Gathering at the World Social Forum in Belem, Brazil, indigenous people from across Latin America today called upon world leaders to protect the Amazon rainforest which is under continued threat from loggers, ranchers, and agroindustrial companies. Nearly 12,000 square kilometers (4,600 sq miles) of Amazon rainforest were destroyed last year while another 25,000 square kilometers were damaged or degraded.
More than 1000 forum participants formed a human banner that spelled out the message “SALVE A AMAZONIA” (“Save the Amazon” in Portuguese) around a silhouette of an indigenous warrior taking aim with a bow and arrow.
“We are the guardians of the forest,” said Marco Apurina, Vice-Coordinator of COIAB, an indigenous umbrella organization. “This is a critical moment for Indigenous peoples to unite with non-Indigenous, activists, teachers, environmentalists, unions, government—the Amazon rainforest needs everyone to work together now to defend it before it’s too late.”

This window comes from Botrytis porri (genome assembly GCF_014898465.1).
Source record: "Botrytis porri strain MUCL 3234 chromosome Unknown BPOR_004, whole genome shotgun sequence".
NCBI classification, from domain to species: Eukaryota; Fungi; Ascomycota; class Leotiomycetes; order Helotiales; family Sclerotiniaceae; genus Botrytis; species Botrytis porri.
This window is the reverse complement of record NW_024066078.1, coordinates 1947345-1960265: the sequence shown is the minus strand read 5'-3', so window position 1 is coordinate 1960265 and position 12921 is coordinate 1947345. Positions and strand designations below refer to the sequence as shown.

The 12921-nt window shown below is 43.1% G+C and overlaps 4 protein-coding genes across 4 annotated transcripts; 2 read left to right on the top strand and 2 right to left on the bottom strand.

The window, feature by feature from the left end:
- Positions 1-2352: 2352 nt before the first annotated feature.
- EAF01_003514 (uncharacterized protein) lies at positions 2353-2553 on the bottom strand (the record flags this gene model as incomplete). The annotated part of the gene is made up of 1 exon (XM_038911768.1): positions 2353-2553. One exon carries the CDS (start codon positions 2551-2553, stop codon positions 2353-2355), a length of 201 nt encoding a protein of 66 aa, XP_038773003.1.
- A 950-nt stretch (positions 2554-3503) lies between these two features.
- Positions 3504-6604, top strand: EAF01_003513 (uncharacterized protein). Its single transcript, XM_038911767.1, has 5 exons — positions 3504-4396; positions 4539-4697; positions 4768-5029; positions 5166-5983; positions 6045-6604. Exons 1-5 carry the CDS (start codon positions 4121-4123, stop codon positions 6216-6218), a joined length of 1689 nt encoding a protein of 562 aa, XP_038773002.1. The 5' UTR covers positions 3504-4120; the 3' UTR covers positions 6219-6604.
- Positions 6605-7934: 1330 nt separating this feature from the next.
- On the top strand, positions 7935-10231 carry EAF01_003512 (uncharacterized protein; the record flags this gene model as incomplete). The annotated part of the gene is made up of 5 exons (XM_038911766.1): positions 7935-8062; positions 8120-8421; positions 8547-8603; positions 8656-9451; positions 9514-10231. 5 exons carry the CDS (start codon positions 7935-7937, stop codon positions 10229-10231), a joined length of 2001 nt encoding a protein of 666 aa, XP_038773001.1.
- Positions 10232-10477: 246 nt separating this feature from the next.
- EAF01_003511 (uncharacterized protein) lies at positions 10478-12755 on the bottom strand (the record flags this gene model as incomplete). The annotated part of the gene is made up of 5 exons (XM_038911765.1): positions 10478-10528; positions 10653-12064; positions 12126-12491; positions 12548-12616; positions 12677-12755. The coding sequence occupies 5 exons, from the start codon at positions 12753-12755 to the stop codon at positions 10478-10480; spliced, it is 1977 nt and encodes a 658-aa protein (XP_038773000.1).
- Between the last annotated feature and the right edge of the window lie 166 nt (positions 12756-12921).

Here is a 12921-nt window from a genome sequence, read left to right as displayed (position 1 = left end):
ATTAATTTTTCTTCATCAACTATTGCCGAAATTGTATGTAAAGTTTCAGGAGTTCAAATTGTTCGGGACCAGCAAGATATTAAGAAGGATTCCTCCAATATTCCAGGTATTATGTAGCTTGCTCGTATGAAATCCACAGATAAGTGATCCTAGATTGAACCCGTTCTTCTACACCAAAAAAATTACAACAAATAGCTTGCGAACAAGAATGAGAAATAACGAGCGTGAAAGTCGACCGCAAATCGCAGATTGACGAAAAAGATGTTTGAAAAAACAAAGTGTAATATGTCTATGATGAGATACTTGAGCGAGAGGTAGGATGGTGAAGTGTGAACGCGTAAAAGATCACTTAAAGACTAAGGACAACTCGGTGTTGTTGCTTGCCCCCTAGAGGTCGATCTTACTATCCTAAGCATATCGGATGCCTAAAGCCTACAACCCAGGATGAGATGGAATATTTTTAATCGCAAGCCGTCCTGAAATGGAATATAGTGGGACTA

The human banner. Image courtesy of the Rainforest Action Network (RAN).
“It is urgent that the world act now to stop deforestation and to recognize the importance of the Amazon in stabilizing our climate,” added Atossa Soltani, Executive Director Amazon Watch, a group that is fighting to protect the rights of indigenous people against oil companies that have polluted, degraded, and destroyed the Amazon rainforest. “There needs to be an immediate halt to industrial resource extraction that is bringing the ecosystems and cultures of the Amazon to the brink of collapse.”
Participants kicked off the ninth World Social Forum with a walk through the streets of Belem, a city near the mouth of the Amazon river. More than 100,000 joined the parade.
The World Social Forum is the environmental and social justice community’s response to the World Economic Forum in Davos, which caters to bankers. Last year’s event was held in over 80 countries.
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